Humans are highly emotional creatures, and as such we're fascinated by the idea of living without emotion. What must it be like to feel no empathy for your fellow beings, to do whatever you want without thought for others? Mental health experts don't always agree on the use of terms like “sociopath,” “psychopath,” or “antisocial personality disorder,” but those words are generally employed to describe the same condition: a person who has trouble identifying emotionally with others, and who has a hard time understanding the notions of morality that most of us take for granted.
For years, sociopaths and psychopaths have been fertile subjects for screenwriters and filmmakers – arguably as far back as silent films like Fritz Lang's Dr. Mabuse the Gambler (1922), but certainly since Hitchcock's Psycho became a hit in 1960. In 2011, Nicolas Winding Refn gave us Drive, which met with a great deal of praise from critics and film fans. It was on many people's best-of-year lists, but whether or not everyone who praised it truly understood it is up for debate, as the film is still being discussed and analyzed to this day. In honor of the Driver – that mysterious, nameless man of few words – here's a buzzlist of Top 5 Sociopaths On Film:
Memento (2000) – Christopher Nolan's adaptation of his younger brother Johnathan's short story “Memento Mori” is told backwards and inside out. Initially, it appears that Leonard Shelby (Guy Pearce) is on a righteous quest to find his wife's killer, but things become murky as events progress (or regress). While Leonard isn't a sociopath per se, his lack of ability to retain information about people and the decisions he makes regarding his own psyche effectively make him one. The film is an utterly fascinating deconstruction of the concepts of identity, meaning, and purpose in human life.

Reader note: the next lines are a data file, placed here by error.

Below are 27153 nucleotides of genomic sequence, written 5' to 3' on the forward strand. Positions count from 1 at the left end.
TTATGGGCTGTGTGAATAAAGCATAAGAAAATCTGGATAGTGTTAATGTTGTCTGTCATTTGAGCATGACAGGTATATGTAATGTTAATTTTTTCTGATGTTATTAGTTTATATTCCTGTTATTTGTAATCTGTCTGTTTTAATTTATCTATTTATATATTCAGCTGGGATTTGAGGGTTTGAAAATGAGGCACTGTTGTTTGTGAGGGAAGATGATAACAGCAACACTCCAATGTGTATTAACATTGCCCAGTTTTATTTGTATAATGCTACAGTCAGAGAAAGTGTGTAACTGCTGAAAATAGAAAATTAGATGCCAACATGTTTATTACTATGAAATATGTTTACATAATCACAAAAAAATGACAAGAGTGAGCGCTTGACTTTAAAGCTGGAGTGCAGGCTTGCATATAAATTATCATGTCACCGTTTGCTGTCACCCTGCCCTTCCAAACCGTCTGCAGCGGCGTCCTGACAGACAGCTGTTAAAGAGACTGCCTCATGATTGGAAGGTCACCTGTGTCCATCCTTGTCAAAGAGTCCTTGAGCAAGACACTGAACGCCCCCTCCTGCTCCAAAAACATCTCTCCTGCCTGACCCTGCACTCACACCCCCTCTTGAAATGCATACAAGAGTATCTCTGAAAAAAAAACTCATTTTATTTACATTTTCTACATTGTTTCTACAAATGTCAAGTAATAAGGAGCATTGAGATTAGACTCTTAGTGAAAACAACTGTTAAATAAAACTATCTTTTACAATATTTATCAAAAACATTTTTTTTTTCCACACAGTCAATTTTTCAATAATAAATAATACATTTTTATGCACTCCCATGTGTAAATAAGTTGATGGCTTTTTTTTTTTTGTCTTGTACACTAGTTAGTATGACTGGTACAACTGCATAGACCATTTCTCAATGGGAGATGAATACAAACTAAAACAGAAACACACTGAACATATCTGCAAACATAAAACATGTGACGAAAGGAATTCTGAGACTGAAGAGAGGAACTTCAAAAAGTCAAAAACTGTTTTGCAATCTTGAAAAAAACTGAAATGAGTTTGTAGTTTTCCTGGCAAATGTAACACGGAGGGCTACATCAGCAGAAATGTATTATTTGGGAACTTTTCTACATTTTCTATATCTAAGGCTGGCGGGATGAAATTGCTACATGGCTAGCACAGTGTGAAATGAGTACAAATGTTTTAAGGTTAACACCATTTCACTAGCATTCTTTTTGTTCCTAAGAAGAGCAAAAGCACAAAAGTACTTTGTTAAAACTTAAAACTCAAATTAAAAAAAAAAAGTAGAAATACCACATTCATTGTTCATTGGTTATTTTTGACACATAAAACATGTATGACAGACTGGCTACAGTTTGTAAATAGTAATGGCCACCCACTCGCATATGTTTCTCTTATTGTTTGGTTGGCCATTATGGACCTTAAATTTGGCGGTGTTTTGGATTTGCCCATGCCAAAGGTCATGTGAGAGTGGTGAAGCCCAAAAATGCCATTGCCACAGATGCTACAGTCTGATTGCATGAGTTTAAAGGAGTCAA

No Country for Old Men (2007) – Anton Chigurh (Javier Bardem) is not only a hit-man who pursues his quarry without rest or pity, he's a force of nature who seems to be violence incarnate. He represents the idea of relentless, lawless mayhem that causes Sheriff Bell (Tommy Lee Jones) to consider giving up on his life's work. What makes Chigurh so frightening is that he sees himself as nothing more than an instrument of chance. Using a coin to decide the fates of his victims, he dispassionately murders them with a tool for slaughtering cattle. He's less man than killing machine.
Taxi Driver (1976) – Travis Bickle (Robert De Niro) is a former Marine who drives a cab in Manhattan. It's terrifying to watch him slide from relative normalcy into the extreme depths of mental illness. In addition to a great performance from Albert Brooks, Taxi Driver shares something else with Drive: a surreal and ambiguous ending that can be interpreted in multiple ways. Could Travis Bickle ever really return from the heart of grinning insanity into which he falls over the course of the film? “Didn't you ever try lookin' at your own eyeballs in the mirror?”
The Minus Man (1999) – Vann Siegert (Owen Wilson) travels the country with a mysterious flask. He isn't without compassion, but his psychology is too close to the traditional serial-killer profile: he can't relate to women, and he can't fit into normal society. The film uses Wilson's innocent face and good-natured bewilderment to turn him into emotional blank who is genuinely confused about how to respond to those around him. The Minus Man's methodical pacing, dreamlike vibe, and use of sunlight as a metaphor for psychological emptiness make it almost a sister film to Drive.
Drive (2011) – The Driver (Ryan Gosling) goes through life pretending to be in a movie. He has the quiet nobility of a romantic hero; but underneath his serene front, he's frantically trying to figure out how make people think he's a real boy. Drive can be read as a horror film, a love story, a crime thriller, a morality tale, or all of the above. Does the Driver achieve his goal of becoming “a real human being / and a real hero”? Is being a good person ever anything other than the sum of morally considered choices? In the end, you'll just have to decide if he looks like a good-guy to you.
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